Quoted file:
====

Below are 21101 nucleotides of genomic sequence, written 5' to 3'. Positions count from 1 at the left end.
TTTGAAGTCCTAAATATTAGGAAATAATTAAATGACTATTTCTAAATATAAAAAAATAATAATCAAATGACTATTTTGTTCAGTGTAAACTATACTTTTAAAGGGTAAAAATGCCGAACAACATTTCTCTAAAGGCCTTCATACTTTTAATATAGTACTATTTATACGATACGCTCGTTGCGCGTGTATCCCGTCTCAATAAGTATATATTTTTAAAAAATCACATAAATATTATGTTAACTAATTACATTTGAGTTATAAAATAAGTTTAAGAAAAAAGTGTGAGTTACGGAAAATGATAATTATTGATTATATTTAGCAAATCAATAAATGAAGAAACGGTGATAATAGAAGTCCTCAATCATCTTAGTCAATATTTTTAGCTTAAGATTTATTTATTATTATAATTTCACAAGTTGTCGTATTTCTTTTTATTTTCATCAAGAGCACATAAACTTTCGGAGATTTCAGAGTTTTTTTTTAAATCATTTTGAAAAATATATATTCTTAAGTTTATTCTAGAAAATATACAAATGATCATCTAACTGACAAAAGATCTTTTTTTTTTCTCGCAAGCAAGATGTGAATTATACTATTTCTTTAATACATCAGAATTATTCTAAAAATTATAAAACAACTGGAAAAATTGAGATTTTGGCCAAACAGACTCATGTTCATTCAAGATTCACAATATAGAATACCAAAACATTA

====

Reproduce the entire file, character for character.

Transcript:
Below are 21101 nucleotides of genomic sequence, written 5' to 3'. Positions count from 1 at the left end.
TTTGAAGTCCTAAATATTAGGAAATAATTAAATGACTATTTCTAAATATAAAAAAATAATAATCAAATGACTATTTTGTTCAGTGTAAACTATACTTTTAAAGGGTAAAAATGCCGAACAACATTTCTCTAAAGGCCTTCATACTTTTAATATAGTACTATTTATACGATACGCTCGTTGCGCGTGTATCCCGTCTCAATAAGTATATATTTTTAAAAAATCACATAAATATTATGTTAACTAATTACATTTGAGTTATAAAATAAGTTTAAGAAAAAAGTGTGAGTTACGGAAAATGATAATTATTGATTATATTTAGCAAATCAATAAATGAAGAAACGGTGATAATAGAAGTCCTCAATCATCTTAGTCAATATTTTTAGCTTAAGATTTATTTATTATTATAATTTCACAAGTTGTCGTATTTCTTTTTATTTTCATCAAGAGCACATAAACTTTCGGAGATTTCAGAGTTTTTTTTTAAATCATTTTGAAAAATATATATTCTTAAGTTTATTCTAGAAAATATACAAATGATCATCTAACTGACAAAAGATCTTTTTTTTTTCTCGCAAGCAAGATGTGAATTATACTATTTCTTTAATACATCAGAATTATTCTAAAAATTATAAAACAACTGGAAAAATTGAGATTTTGGCCAAACAGACTCATGTTCATTCAAGATTCACAATATAGAATACCAAAACATTA